Don't like the rules, don't go to the country.

    It's like in Singapore where if you spit on the sidewalk, you will most likely get a ticket. You can't complain that you do it in your country so why can't you do it there.

    Their country, their rules.

    • by vettemph (540399) on Tuesday May 28, 2013 @08:23AM (#43839179)

      I agree with following the rules.
      In a solidarity move, I would recommend everyone ban themselves from Mt. Everest for ten years. Don't travel to the country for five years.
      Nepal will have to change the rules if they want tourist to return any sooner. Let them choke on their rules.

      Some people get mad when rules a broken. Others get mad when rules are made.

      • by jrumney (197329) on Tuesday May 28, 2013 @09:26AM (#43839637) Homepage

        Do you ban yourself from New York because of the $3500 fee they charge for filming in certain public buildings? Or is it just developing countries where you demand that all privileges be provided free for the Western tourists?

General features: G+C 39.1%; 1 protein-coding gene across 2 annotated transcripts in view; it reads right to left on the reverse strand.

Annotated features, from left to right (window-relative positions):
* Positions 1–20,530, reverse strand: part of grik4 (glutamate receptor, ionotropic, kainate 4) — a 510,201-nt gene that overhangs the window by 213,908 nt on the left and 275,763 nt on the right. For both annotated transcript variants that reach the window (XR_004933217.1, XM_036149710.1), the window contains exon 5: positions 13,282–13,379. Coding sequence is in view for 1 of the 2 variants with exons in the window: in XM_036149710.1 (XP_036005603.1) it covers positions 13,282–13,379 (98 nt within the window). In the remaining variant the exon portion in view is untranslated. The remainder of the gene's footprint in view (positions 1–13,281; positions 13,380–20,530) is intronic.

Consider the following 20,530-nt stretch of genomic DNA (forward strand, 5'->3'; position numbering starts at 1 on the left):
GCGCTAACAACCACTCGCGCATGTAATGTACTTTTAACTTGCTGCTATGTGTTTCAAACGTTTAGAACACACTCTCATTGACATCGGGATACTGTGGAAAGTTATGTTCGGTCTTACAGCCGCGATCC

• Do you ban yourself from New York because of the $3500 fee they charge for filming in certain public buildings?

          Maybe. Just point me to the articles detailing how NYC is hounding people to pony up for making video calls from the top of the empire state building. My indignation is ready to flow!

        • by steelfood (895457)

          Do you ban yourself from New York because of the $3500 fee they charge for filming in certain public buildings?

          Please do.

          Pretty please?

        • by BitterOak (537666)